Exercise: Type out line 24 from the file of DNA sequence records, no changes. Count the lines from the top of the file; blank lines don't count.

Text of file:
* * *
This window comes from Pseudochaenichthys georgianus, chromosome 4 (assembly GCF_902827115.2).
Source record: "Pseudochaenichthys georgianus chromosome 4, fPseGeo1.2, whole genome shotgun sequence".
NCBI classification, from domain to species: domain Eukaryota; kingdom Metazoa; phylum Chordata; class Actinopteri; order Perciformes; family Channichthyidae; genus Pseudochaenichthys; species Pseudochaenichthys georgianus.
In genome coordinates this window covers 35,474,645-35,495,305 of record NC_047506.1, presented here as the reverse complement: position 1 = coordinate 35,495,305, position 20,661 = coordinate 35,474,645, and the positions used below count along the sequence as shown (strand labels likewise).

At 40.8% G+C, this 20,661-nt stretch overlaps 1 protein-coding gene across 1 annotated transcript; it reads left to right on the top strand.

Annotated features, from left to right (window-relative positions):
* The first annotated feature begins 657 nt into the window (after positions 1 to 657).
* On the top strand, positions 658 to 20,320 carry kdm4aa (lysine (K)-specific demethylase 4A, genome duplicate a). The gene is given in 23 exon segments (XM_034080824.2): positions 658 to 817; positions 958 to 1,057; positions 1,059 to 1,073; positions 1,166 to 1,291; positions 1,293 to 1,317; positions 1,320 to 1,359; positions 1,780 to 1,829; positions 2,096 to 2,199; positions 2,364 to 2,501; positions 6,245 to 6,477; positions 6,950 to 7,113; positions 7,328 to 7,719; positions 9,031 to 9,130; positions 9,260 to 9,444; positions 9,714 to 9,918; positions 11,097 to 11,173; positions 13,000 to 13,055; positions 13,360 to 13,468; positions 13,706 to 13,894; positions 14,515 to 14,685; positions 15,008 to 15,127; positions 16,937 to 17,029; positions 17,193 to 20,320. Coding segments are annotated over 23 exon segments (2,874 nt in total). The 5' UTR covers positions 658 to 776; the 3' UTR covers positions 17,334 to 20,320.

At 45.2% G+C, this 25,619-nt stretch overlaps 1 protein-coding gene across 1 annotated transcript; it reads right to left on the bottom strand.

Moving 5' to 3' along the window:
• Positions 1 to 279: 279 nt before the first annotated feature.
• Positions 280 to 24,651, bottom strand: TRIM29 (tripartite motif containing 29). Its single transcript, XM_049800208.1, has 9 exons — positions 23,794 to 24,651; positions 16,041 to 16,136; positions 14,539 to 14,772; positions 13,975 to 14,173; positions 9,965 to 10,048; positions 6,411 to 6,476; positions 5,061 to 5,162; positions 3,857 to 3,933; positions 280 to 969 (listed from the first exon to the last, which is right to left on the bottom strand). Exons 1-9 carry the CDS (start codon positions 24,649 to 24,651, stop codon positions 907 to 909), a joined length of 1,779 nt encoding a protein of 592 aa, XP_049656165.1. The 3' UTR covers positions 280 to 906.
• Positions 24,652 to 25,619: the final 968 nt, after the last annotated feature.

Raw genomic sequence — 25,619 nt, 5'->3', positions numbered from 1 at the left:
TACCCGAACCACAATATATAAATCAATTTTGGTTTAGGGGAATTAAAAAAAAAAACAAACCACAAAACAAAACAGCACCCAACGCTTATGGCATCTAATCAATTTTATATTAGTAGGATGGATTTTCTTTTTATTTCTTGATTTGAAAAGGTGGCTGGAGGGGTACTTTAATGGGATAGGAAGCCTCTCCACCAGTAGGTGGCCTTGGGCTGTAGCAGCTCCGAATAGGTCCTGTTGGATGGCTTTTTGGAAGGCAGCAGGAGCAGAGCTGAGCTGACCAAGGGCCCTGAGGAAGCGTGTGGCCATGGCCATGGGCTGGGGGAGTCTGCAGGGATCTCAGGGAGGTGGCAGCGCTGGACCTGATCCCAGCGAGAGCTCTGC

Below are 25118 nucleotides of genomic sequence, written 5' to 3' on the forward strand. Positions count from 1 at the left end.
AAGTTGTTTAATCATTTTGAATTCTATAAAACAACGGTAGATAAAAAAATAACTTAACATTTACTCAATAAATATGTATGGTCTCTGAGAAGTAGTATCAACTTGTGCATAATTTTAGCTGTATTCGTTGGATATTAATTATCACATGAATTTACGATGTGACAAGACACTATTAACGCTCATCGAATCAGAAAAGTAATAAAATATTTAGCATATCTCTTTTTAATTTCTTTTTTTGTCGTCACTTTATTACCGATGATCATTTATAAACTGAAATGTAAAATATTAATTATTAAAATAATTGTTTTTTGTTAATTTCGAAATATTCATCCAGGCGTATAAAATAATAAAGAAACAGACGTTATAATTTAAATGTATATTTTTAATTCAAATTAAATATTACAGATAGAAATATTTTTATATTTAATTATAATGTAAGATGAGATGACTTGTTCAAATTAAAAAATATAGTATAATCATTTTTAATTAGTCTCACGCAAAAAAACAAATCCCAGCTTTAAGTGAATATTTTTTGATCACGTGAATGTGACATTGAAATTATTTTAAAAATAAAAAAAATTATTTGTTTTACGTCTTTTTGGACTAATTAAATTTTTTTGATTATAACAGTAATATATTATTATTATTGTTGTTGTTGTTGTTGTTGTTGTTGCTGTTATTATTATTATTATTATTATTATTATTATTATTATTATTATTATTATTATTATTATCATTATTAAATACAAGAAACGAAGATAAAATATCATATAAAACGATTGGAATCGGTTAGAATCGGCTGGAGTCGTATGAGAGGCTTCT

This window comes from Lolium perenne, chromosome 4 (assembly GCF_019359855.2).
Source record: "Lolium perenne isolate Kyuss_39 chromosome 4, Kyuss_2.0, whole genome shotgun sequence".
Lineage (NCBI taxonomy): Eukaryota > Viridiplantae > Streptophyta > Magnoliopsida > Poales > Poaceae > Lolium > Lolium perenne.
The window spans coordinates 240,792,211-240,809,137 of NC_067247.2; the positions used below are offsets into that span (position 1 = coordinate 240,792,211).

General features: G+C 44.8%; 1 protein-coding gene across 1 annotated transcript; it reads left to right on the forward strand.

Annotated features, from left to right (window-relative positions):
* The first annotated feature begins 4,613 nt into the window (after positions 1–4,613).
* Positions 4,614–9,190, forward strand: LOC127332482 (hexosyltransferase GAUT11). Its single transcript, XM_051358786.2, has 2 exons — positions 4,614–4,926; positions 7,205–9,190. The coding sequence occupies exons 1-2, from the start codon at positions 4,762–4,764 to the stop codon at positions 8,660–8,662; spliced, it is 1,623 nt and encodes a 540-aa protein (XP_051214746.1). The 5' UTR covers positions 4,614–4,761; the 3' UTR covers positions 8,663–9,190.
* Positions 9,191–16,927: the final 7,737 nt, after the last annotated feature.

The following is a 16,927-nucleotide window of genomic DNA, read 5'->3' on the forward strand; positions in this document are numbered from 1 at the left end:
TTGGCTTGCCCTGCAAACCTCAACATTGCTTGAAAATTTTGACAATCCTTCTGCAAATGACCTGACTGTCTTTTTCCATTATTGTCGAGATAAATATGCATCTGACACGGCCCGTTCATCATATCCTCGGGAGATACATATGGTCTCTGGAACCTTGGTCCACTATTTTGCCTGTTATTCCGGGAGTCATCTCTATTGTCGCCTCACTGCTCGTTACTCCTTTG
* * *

* The first annotated feature begins 4,613 nt into the window (after positions 1–4,613).